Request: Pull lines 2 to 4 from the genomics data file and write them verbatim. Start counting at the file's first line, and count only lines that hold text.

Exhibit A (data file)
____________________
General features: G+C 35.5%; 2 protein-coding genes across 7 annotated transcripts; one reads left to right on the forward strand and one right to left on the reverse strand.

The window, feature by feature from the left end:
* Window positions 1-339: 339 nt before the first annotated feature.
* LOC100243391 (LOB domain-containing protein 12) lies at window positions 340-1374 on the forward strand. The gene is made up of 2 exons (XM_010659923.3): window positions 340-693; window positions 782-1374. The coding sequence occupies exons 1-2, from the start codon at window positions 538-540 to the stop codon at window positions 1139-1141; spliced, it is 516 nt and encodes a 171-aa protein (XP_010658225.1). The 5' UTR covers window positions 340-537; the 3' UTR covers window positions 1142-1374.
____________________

The window, feature by feature from the left end:
* Window positions 1-339: 339 nt before the first annotated feature.
* LOC100243391 (LOB domain-containing protein 12) lies at window positions 340-1374 on the forward strand. The gene is made up of 2 exons (XM_010659923.3): window positions 340-693; window positions 782-1374. The coding sequence occupies exons 1-2, from the start codon at window positions 538-540 to the stop codon at window positions 1139-1141; spliced, it is 516 nt and encodes a 171-aa protein (XP_010658225.1). The 5' UTR covers window positions 340-537; the 3' UTR covers window positions 1142-1374.